Up next, thoughts on abortion!

Tuesday, January 17, 2012


When stripped of all its gloss, glamor
Does it still shine as bright?
Does it gleam? Does it glitter?
Without need to conform,
With rhyme and rhythm stripped away,
Can it still evoke music,
Melodies to carry the thoughts, the mind
To places where imagination prances about, dancing to a pretty tune?
I like to think so
And I'd like for you to think so, too

Meter matters, but not in its regularity
Rhyme is sublime when not obstructive to flow
An ever-important facet, that
A current to carry the weight of your words
That they might not grow heavy and drag your poem with their bulk

Liquid language
Emphasis from repetition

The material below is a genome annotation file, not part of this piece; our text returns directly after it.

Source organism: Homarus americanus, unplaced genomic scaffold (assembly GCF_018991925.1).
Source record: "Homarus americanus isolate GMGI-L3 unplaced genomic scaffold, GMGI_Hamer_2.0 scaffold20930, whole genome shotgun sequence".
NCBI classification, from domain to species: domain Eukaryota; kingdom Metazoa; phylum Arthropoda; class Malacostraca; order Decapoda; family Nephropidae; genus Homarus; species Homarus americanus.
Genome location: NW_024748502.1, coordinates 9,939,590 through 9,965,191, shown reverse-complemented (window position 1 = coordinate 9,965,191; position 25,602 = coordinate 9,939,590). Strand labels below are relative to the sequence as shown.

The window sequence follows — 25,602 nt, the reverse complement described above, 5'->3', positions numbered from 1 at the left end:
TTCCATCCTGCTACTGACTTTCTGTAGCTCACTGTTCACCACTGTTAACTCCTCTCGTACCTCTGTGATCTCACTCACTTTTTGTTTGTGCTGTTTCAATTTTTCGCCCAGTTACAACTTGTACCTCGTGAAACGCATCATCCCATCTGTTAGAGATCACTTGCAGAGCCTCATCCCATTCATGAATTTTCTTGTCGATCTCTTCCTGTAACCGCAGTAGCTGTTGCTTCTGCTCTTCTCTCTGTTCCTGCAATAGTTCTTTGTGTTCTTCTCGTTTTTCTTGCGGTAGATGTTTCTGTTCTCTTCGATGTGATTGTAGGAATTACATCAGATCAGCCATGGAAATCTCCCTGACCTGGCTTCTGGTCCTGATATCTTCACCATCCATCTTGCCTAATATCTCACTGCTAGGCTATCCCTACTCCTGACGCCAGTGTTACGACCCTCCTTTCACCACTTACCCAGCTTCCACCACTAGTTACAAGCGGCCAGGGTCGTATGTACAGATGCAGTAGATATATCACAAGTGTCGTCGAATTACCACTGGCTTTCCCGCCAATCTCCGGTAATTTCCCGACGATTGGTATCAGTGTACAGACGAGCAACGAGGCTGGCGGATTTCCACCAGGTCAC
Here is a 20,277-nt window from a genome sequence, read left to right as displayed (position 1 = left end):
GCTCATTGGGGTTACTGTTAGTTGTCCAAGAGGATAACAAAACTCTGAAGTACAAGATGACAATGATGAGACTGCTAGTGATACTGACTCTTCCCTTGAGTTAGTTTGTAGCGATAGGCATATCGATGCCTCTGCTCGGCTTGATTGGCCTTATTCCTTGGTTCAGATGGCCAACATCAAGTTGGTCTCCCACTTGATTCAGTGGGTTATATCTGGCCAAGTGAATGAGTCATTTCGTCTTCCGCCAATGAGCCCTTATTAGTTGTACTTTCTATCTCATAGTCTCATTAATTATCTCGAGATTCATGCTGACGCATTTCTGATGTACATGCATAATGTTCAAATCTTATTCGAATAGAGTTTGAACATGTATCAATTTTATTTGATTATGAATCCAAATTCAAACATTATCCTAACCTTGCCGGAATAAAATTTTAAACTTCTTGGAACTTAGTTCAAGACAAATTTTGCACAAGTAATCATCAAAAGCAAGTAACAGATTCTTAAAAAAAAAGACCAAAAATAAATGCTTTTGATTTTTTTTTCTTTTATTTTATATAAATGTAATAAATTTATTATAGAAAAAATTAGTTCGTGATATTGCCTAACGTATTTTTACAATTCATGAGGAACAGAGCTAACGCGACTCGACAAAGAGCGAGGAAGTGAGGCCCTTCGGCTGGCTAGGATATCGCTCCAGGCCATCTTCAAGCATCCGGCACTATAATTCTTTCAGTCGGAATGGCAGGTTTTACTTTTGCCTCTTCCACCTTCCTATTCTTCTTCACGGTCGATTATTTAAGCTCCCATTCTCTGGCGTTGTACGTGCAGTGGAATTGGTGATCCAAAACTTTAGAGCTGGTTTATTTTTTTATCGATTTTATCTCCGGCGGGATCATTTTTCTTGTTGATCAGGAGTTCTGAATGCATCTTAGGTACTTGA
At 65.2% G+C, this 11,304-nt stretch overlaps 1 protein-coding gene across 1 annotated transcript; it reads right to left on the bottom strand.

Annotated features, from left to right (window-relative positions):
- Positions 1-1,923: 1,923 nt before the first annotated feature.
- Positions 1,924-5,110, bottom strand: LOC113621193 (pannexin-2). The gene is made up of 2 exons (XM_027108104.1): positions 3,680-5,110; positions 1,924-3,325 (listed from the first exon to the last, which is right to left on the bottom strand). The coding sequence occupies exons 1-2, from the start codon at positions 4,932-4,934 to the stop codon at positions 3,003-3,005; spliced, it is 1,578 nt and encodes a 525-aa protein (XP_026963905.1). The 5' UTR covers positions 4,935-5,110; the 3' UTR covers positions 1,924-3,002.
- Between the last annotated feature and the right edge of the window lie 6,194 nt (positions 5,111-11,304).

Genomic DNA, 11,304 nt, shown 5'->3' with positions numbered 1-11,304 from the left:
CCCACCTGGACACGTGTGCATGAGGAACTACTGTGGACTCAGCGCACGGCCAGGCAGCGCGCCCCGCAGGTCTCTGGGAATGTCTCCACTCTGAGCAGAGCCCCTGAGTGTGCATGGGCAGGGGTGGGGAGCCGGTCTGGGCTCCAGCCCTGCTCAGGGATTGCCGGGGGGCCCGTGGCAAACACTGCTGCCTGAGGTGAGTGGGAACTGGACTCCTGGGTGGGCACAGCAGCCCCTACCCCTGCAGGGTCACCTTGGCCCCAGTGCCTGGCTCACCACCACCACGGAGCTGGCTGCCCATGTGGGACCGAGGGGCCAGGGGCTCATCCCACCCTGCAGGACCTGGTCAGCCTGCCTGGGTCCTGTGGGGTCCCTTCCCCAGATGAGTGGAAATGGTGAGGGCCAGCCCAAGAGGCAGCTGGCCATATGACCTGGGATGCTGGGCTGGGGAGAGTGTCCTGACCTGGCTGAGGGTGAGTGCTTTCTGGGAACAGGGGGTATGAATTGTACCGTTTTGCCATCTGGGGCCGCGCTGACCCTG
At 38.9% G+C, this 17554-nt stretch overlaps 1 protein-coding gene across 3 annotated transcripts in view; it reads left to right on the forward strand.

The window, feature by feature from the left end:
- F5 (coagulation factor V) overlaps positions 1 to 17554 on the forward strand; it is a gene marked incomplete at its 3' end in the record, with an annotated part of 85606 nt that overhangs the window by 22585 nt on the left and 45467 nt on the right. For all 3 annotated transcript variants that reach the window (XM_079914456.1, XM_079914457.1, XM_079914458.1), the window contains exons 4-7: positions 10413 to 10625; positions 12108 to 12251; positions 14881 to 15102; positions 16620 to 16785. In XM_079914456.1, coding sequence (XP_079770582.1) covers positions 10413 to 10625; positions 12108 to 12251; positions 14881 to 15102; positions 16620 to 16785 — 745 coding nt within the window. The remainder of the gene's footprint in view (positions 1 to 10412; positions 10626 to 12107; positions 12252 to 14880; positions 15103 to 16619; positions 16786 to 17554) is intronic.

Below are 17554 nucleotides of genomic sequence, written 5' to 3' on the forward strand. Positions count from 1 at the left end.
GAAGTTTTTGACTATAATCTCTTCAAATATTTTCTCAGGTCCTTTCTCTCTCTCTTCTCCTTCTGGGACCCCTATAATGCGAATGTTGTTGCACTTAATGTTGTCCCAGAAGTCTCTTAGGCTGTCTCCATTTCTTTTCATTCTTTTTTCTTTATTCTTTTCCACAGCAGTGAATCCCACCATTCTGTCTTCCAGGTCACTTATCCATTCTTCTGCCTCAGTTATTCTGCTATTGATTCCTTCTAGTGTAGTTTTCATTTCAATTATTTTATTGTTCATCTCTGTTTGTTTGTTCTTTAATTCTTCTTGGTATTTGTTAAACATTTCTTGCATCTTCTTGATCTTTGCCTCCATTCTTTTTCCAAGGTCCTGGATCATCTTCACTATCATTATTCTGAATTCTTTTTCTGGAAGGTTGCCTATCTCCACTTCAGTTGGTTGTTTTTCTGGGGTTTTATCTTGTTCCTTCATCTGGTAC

How much is too much?


You like words. You like flow. We get it!
Would it pain the pretentious poet to perhaps place a period at some point?

Recursive self-reference is recursive

A link to my new tumblr.

Sunday, January 15, 2012

Sandbox: Biblical Knowledge

An idea for a comic popped into my head yesterday.  I pictured it in the same sort of style as some of hiimdaisy's stuff - more attention given to expressions than backgrounds or details.

Panel 1
A man beside a woman.  The man's expression is inviting, his appearance rather suave.  The woman has not been won over yet, but she is interested.  Her expression says "I like what I see - show me more!"
Speech bubble:
(Man) "I'd like to get to know you..."

Panel 2
A closeup of the man.  His expression is intense.  The effect is somewhat creepy.
Speech bubble:

Panel 3